I tell you – this beast is dying.  All of this that seems like such inevitable staples of civilization and “just the way things are” is on its way out.  Clock ticking, sands running.  It doesn’t look like it, perhaps, because it is designed specifically never to look like it, but we know that it is – only held together by the will, wealth, and the power of those who like it and benefit from it.

And we as individuals and as a people have a choice.  We can seek our identity, rewards, lifestyle, you name it from that whole, horrid engine that will one day sputter out.  Or we can make our lives testimonies to the reality that there is another world that is not only possible, but has arrived.  That Jesus has all authority and Israel’s God is over all the nations.  And this world is the reparation of everything that has plagued us since the days of Abraham.  You can be part of that world.  Anyone can be.  And we profess this with our lips, but we prove it with our lives.  Perhaps we, like others, will die in faith having seen the promises far off, but even so, we profess that we look for a city that is built without hands, whose author and finisher is God.

Consider This

  1. How much of your identity, sense of worth, and even ability to survive is defined by the “rules” of the present world system?  How does this affect where your heart is?
  2. What are the things you are most afraid of losing?  Are these potentially idols?

Fasting: Matthew 6:16-18

“And whenever you fast, do not look dismal, like the hypocrites, for they disfigure their faces so as to show others that they are fasting. Truly I tell you, they have received their reward. But when you fast, put oil on your head and wash your face, so that your fasting may be seen not by others but by your Father who is in secret; and your Father who sees in secret will reward you.”

Matthew 6:16-18 (NRSV)

Jesus has already addressed this main point in two other areas: giving alms to the poor and praying.  That main point is that you can pursue status and approval, obtain those rewards, and be judged along with that system by God, or you can be humble and eschew those things, associate yourself with the lowly, be overlooked or looked down upon, and be rewarded by God.  The interesting feature that pulls all these examples together is that these are all practices of the faithful, but one group uses the practice to ensure a good situation in the world, and the other group practices them out of obedience to God and a desire for his approval.  One group are hypocrites, the other group are believers.  One group gets rewarded here and now by the world and judged later by God, the other group gets judged here and now by the world and rewarded later by God.

Jesus makes the same point, here, using another feature of religious life that would be common to everyone.  In this case, instead of the flashy displays of “generosity” to the poor or the long-winded, impressive prayers, we have people who are fasting and want you to know it.

These people walk around with anguish on their faces, apparently disheveled, not because they are actually mourning or seeking humility, but because they want everyone to know that they’re fasting.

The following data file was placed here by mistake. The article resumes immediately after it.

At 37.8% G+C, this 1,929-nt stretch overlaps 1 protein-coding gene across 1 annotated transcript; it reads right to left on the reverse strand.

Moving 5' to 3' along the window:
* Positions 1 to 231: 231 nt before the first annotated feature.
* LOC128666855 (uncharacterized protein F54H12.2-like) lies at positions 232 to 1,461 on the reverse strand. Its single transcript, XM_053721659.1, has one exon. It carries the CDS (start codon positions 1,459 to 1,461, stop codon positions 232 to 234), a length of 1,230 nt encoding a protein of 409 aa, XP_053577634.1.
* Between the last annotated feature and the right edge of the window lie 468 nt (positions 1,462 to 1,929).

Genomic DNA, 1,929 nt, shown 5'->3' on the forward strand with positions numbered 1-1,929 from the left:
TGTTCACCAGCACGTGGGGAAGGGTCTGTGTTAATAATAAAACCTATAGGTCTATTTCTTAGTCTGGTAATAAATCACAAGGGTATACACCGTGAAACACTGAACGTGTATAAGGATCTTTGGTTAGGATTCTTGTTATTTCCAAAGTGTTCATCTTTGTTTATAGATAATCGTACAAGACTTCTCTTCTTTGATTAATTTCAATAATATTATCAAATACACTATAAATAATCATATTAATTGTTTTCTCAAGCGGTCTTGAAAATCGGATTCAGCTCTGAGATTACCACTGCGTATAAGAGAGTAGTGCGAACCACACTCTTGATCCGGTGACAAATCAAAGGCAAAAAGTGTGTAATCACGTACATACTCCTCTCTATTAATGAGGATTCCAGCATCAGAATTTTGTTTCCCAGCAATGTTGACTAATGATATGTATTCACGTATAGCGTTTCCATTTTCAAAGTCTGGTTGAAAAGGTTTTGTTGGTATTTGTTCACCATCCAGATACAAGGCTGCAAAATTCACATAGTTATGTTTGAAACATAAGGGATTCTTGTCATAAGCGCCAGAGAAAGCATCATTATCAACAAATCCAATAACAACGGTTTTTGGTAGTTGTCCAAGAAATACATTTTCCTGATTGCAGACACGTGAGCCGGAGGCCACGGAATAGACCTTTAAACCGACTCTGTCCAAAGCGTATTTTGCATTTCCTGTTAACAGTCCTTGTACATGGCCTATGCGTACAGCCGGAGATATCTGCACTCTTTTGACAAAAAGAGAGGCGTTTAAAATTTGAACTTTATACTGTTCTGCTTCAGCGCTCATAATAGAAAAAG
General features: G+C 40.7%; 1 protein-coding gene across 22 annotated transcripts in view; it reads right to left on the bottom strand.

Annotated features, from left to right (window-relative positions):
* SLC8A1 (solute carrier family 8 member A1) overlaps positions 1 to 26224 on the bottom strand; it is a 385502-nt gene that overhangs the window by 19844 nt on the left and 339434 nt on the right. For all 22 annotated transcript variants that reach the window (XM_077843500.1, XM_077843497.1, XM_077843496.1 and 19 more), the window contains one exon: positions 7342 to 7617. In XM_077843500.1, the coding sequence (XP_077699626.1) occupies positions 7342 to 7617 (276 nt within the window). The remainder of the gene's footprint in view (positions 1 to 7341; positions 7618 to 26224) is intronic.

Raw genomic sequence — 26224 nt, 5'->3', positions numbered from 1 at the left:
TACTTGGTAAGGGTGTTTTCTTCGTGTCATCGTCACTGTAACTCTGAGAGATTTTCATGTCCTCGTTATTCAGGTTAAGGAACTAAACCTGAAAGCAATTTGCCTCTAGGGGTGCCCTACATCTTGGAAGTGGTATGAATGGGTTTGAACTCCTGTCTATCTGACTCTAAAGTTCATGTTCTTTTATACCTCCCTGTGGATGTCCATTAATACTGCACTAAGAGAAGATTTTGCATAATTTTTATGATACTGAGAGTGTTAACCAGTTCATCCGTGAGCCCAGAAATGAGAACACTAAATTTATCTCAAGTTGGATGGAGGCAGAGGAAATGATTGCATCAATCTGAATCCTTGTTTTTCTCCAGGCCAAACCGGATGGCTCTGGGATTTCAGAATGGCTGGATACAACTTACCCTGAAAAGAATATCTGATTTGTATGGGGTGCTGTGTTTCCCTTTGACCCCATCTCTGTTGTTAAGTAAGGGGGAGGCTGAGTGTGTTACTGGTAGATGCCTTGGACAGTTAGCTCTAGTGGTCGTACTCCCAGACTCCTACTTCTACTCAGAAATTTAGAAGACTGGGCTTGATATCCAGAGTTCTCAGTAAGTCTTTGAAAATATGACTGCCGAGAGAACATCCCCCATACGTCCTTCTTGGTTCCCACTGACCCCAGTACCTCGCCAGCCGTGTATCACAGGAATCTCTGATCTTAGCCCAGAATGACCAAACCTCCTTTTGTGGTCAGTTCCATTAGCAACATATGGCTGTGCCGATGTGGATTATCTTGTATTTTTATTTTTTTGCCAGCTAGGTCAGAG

Fasting is a practice that was common among Israel’s neighbors, and you can find occasions of it in response to various events.  The most common occurrences of fasting are mourning and, ironically, a deliberate effort to humble oneself before God.

Is there anything more ridiculous than the image of someone using a practice designed to seek humility as a mechanism for increasing their reputation?  It would be like someone buying a Humility Trophy for themselves that they displayed on their mantel.

There are other dimensions to this hypocrisy as well.  Fasting and mourning is a historically appropriate response from Israel when she is suffering and sorry for her sins.  It is a way to physically lament the state of the nation and grieve over her, and this is meant to make the grief especially clear to God.

So, you can imagine the irony of these people who enjoy status, prestige, and other rewards in the community making a show of mourning the condition of their fellow Israelites.  “What have we done to deserve this, O Lord?  O, wait a minute, my new divan is ready.  O, and one of Herod’s sons has invited me to a feast.  How long do I need to fast, exactly?”

But to be faithful Israel is to fast, not for show, but out of the heart.  You are legitimately anguished over the state of Israel.  You desire to be humble before God.  You belong to those categories Jesus has already defined for faithful Israel at the beginning of the sermon.  And if you truly belong to these categories, you don’t need to make a show of it.  God knows, and it is God who will restore your fortunes.

You do not want to receive your restoration from the present world system and their rewards, because they are passing away.  You want the restoration that comes from God – the kind of thing He promised in the Old Testament, of a Spirit-filled kingdom of righteousness, of a new creation that will not pass away and even Death cannot enter.

So, when you fast, don’t make it outwardly visible.  For your Father who sees your heart in secret will reward you, and it is with Him that you want your treasure to be.

Like the other instances Jesus has brought up, it is appropriate for us, even well outside the events described in Matthew, to think about where our help and rewards come from and what we do to secure them.  Even the faith itself can be a tool for someone to increase their reputation, prestige, and power base.  Even the most intense acts of spirituality can boil down to a desire to tie ourselves more closely to a world that is passing away – a world that runs on fame, prestige, admiration, wealth, and power – a world that can make you Somebody or decide that you’re Nobody.